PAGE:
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You wrote: It looks like the bootmanager should "boot to the BIOS settings" or something like that, but... HOW? If you're saying that GRUB has a menu entry with that label, try using it. Many EFI boot managers (I think including GRUB) now offer such an option. The option doesn't work on all EFIs, though, so it's conceivable that GRUB has such an option ...


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If you are using systemd the command that will rectify your problem is timedatectl set-local-rtc 1 This will set the accessing/storing of time in local time If you are using upstart, edit /etc/default/rc5 by adding/changing this line: UTC=no


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Run boot-repair on a live cd/usb: https://help.ubuntu.com/community/Boot-Repair If you have not installed ubuntu yet, ubuntu will install eveything that is needed for dual boot when you do that.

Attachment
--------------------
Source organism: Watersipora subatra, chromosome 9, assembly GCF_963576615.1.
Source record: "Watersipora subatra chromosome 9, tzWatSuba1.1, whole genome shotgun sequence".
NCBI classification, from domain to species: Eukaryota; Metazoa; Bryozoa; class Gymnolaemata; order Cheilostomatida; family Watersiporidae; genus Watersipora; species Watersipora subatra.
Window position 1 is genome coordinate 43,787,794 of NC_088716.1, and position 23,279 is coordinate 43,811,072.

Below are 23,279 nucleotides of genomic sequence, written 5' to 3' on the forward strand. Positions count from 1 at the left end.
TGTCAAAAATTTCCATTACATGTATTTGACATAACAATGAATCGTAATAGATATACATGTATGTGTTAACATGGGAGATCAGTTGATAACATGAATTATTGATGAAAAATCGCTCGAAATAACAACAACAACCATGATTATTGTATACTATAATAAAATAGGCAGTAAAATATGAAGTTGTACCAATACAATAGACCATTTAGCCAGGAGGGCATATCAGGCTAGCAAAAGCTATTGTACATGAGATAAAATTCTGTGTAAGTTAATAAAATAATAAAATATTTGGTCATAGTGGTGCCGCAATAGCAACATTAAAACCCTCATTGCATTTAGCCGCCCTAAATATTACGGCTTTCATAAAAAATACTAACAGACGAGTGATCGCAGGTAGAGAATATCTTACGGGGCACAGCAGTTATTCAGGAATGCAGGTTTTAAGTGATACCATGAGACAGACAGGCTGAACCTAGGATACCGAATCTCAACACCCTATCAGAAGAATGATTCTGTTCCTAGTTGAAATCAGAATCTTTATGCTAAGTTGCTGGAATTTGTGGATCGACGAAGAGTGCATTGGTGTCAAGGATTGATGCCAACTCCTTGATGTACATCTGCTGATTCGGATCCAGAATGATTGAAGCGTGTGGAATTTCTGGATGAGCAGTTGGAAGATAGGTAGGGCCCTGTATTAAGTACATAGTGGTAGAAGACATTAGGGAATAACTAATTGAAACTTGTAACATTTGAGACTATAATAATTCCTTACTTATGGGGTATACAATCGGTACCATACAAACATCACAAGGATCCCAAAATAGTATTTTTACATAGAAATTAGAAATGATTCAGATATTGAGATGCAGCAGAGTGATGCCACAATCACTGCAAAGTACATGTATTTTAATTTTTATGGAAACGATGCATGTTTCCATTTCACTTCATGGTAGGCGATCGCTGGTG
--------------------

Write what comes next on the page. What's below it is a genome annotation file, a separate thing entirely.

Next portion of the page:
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For Older Dell Machines I have an old Dell desktop (Dimension E520 circa 2006) running Ubuntu. To update the BIOS I downloaded the required .exe from Dell. Then I tried to run it using the following: Using a USB drive with FreeDos. The machine wouldn't boot into FreeDos and it gave a Device not ready error. SystemRescueCD - same problem as 1) above. Used ...